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God Is Dead Hardcover – July 5, 2007
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From Publishers Weekly
A bleak dystopian future is tempered with moments of possibility in story writer Currie's debut novel, in which a sick and wounded Dinka woman arrives at a refugee camp in Darfur, searching for her lost brother. The woman is God, come to Earth in human form to make apologies to the Sudanese, over whose fate He is, "due to an implacable polytheistic bureaucracy, completely powerless." When God is gunned down, news of His death spreads quickly around the globe and provides the jumping-off point for the subsequent short story–like chapters that reveal what happens in a post-God world: suicide rates skyrocket (especially among clergy members), riots and mass looting erupt and the pack of feral dogs that feasted on God's corpse begin "speaking a mishmash of Greek and Hebrew" and inspiring worship among Africans. (Meanwhile, in America, the masses, seeking a deity to fill the void, begin worshipping children.) Looking at humanity through a warped lens allows the various narrators unusual insight; while sometimes overwrought, these observations are often striking, as when an enlightened dog describes the strange new experience of emotion. This novel-in-stories is unsettling and strange, but still easily accessible; despite the ways in which his world has changed, Currie's altered humanity has one foot in ours. (July)
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God Is Dead is funny, haunting, and unlike anything you've ever read. You'll think about Ron Currie's world long after you've turned the last page. Weirdly wonderful and wonderfully weird, God Is Dead is absolutely unforgettable. --This text refers to the Audio CD edition.
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Top Customer Reviews
There's a few points where the events are obviously unable to happen in real life, but for the most part, it is all fairly realistic. It's also very intriguing to see how he thinks the world would play out if we had a god and that god ended up leaving us on our own. Some people couldn't handle it and some handle it adequately, but it's obvious that everyone is changed from this butterfly effect. The shot fired from that man in the desert that takes the life force from the girl that god chose to inhabit was the catalyst for so much more than we could ever think in our waking lives.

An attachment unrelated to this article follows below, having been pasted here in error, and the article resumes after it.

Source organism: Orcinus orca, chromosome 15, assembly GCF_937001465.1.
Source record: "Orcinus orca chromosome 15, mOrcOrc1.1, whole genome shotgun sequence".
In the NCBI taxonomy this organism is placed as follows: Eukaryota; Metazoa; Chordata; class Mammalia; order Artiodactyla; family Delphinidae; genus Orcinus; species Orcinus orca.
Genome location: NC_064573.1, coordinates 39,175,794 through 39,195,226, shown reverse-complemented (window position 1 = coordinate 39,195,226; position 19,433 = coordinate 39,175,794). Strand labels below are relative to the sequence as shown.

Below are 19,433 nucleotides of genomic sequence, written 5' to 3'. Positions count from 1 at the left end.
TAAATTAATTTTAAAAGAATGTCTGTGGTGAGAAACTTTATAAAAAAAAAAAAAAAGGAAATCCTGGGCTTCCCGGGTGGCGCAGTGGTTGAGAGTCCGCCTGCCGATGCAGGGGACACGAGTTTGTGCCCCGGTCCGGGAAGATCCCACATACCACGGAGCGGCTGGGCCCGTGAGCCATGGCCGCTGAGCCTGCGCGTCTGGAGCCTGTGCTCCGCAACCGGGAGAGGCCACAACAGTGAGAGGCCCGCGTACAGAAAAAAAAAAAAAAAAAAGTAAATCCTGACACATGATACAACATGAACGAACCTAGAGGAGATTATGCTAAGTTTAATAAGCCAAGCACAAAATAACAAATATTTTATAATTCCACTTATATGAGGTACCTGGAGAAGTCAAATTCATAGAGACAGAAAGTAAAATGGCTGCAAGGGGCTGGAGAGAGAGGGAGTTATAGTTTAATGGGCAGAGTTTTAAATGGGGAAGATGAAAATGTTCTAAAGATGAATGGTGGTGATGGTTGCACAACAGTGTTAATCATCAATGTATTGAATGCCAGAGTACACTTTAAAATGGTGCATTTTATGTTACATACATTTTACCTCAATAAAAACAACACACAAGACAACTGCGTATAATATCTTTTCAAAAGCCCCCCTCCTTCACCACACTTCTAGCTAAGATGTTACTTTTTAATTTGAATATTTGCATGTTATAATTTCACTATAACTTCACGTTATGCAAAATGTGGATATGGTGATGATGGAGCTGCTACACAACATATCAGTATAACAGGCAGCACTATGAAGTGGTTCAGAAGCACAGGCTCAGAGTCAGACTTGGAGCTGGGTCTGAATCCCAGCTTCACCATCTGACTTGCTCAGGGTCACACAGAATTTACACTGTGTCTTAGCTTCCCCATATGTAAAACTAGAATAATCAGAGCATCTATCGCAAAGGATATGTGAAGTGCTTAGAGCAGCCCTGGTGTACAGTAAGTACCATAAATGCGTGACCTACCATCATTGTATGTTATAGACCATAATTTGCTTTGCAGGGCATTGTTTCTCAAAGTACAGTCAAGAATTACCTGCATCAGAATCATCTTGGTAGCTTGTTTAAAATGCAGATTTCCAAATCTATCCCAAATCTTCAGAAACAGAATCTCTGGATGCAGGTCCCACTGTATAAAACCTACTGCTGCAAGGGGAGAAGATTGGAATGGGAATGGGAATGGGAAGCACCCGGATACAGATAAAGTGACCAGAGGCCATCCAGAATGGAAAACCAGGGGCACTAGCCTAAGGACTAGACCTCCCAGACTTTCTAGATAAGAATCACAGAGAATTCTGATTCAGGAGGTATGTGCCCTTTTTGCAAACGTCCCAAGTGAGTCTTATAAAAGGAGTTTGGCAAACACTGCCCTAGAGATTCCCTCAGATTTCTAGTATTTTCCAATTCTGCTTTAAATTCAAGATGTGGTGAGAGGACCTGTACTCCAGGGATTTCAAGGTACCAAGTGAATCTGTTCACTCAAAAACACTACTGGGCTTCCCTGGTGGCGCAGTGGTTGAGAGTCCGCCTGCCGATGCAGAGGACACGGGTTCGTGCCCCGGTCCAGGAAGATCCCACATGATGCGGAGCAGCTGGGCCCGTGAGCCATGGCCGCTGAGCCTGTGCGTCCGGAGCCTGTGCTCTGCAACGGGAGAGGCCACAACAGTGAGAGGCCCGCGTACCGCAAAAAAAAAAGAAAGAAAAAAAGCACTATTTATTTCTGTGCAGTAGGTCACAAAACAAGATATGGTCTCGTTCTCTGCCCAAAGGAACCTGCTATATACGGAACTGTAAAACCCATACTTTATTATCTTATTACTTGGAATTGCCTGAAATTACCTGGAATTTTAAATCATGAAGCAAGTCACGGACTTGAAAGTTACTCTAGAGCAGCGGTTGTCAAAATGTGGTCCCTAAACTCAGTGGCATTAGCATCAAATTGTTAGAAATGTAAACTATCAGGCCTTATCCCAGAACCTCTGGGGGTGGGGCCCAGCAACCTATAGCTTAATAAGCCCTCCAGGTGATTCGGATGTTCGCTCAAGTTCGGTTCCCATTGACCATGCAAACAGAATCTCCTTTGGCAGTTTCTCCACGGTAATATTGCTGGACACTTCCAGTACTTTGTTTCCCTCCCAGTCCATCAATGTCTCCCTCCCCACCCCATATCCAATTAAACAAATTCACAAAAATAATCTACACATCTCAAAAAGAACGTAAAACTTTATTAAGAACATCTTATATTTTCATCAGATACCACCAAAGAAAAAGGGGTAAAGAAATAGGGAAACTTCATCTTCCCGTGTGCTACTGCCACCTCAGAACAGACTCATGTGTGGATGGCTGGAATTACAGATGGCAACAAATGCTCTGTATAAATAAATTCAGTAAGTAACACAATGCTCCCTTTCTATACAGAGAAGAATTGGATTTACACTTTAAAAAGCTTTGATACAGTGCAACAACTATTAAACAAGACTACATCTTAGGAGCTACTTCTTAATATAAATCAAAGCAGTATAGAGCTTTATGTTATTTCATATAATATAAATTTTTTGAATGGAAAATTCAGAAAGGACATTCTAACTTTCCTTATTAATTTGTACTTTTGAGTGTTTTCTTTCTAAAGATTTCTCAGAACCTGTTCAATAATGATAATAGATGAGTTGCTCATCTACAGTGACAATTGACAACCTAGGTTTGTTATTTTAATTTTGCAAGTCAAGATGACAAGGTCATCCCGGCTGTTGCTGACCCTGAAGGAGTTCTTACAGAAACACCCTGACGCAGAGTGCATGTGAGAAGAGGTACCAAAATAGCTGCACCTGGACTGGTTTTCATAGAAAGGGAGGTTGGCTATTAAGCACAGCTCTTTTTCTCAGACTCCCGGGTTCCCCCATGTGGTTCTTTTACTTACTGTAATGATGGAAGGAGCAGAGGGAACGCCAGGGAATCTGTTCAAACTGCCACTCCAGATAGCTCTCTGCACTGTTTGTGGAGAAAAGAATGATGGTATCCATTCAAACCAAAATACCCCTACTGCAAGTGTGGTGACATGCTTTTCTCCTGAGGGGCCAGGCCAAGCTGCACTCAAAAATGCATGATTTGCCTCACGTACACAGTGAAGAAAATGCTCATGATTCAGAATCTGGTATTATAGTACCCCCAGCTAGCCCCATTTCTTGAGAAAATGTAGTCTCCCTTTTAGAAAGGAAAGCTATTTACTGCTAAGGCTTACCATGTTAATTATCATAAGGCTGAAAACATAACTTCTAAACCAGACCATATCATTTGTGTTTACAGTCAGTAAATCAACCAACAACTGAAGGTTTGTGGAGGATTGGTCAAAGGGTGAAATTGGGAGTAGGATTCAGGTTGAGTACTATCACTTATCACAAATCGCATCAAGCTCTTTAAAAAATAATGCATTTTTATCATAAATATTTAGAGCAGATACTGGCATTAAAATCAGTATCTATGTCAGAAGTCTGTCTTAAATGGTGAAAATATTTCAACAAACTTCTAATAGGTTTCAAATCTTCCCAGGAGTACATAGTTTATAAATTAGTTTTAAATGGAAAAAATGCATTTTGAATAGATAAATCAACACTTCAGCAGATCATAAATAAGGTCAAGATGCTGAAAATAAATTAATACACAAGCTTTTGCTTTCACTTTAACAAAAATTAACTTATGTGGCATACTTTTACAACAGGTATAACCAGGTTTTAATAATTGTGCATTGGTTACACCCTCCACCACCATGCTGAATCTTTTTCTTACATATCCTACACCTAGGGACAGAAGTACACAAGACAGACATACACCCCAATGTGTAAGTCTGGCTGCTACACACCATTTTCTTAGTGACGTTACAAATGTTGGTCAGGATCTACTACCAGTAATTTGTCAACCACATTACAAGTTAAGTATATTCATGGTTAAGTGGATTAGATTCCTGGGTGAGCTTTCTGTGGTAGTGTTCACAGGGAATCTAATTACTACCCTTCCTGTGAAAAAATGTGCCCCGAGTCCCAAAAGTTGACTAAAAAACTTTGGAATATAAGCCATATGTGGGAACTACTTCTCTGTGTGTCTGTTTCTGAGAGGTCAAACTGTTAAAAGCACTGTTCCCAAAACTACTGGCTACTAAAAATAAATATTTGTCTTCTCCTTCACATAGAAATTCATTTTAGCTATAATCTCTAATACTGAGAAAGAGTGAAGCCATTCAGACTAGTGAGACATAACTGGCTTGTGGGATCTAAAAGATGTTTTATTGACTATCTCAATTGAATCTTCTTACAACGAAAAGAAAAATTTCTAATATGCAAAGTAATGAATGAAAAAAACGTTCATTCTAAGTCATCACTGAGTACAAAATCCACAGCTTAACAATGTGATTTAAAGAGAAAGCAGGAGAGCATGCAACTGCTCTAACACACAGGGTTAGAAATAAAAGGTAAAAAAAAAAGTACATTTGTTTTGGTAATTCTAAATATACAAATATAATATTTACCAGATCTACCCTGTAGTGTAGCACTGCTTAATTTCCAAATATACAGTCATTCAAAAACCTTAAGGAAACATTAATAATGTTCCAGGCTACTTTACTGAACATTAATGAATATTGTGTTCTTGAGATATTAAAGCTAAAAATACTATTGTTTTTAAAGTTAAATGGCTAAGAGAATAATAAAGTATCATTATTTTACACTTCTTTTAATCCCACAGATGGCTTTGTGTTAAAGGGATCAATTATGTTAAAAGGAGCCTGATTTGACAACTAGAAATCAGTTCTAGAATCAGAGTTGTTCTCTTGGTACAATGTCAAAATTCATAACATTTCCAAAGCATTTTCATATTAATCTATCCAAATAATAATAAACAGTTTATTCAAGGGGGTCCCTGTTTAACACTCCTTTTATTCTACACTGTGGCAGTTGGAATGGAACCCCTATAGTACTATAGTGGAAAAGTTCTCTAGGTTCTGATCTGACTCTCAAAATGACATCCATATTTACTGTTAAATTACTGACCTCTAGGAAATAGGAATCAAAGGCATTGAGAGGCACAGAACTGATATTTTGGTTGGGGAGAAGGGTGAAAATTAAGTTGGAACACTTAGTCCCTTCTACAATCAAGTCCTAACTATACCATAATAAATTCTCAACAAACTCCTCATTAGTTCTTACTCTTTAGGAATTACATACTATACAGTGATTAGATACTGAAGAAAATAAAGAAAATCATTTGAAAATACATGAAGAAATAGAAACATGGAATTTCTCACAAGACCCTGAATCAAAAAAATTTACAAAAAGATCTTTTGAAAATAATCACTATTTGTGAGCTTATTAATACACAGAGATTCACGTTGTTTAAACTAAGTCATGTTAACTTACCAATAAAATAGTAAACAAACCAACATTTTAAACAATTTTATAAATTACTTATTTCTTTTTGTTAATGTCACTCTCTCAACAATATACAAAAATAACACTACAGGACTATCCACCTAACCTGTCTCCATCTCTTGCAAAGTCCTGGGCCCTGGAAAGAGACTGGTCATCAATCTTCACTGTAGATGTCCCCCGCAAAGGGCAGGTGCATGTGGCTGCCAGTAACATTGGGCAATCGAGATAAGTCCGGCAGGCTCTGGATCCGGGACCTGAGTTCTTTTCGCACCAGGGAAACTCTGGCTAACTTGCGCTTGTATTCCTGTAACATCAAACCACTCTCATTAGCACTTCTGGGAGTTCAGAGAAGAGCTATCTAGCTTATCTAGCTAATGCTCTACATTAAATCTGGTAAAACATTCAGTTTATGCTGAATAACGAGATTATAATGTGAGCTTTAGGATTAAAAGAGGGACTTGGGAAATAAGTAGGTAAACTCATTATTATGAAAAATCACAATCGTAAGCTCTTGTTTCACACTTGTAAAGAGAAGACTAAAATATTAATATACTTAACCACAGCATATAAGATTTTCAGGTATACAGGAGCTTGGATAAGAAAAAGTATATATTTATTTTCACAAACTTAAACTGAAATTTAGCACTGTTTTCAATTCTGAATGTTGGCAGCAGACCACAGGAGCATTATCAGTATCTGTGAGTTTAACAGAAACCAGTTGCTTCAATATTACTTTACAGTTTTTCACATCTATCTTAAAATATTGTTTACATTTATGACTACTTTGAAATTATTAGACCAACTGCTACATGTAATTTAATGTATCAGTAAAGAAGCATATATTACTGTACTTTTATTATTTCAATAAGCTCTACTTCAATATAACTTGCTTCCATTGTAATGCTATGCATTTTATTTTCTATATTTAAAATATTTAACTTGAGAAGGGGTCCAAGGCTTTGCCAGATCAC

In a way, it echos to how we are as a civilization. For the most part, we don't really pay attention to the most minuscule of details, but those one-moment-events can change everything and we don't realize it until it's too late.
"I am not your God. Or if I am, I'm no God you can seek out for deliverance or explanation. I'm the kind of God who would eat you without compunction if I were hungry. You're as naked and alone in this world as you were before finding me. And so now the question becomes: Can you abide by this knowledge? Or will it destroy you, empty you out, make you a husk among husks?"
So sayeth the last remaining member of the feral dogs who feasted on God's corpse after he had come to Earth as a Dinka woman only to die at the hands of the Janjuweed.
For me the above quote sums up this brilliant book--a collection of stunning, provocative fiction all essentially asking the same question--what would happen if the world believed that God was dead? Would things fall apart? Would there be war? Would parents idolize their children? Would the dogs who ate God become false prophets? Would priests commit suicide? All ideas which Currie explores as he weaves together the godless world.
But then maybe things wouldn't be so bad. That maybe life as we know it will carry on after all--like it always had--God or no God. In "False Idols", we learn this to be one reality:
"And then a strange thing happened: nothing. Gradually we came to realize that the sun still rose in the morning and set at night, the tide still came in and went out on schedule, and we and everyone we knew (for the most part) were still alive and breathing. Talking heads and self-declared experts offered any number of theories, but the gist of it, intuited by most people, was this: God had created the universe and set it spinning, but it would continue chugging along despite the fact that he was no longer around to keep things tidy."
The potential message then becomes: whether God is alive or not, hope is precarious--short in quantity and easily ditched for the more readily available despair. You may find comfort in God, but this comfort can never be 100% safe or fulfilling, for how do you know he is who he says he is? How do you know he will not turn on you and eat you?
Basically: You don't know and you can't know. There is always a core choice to be made each day whether God lives or not and that choice is about getting out of bed and living a life in which the rising and setting of the sun is all you can count on is enough.